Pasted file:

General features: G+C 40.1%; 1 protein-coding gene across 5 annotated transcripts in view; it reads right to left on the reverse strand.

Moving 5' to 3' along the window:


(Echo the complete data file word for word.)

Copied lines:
General features: G+C 40.1%; 1 protein-coding gene across 5 annotated transcripts in view; it reads right to left on the reverse strand.

Moving 5' to 3' along the window: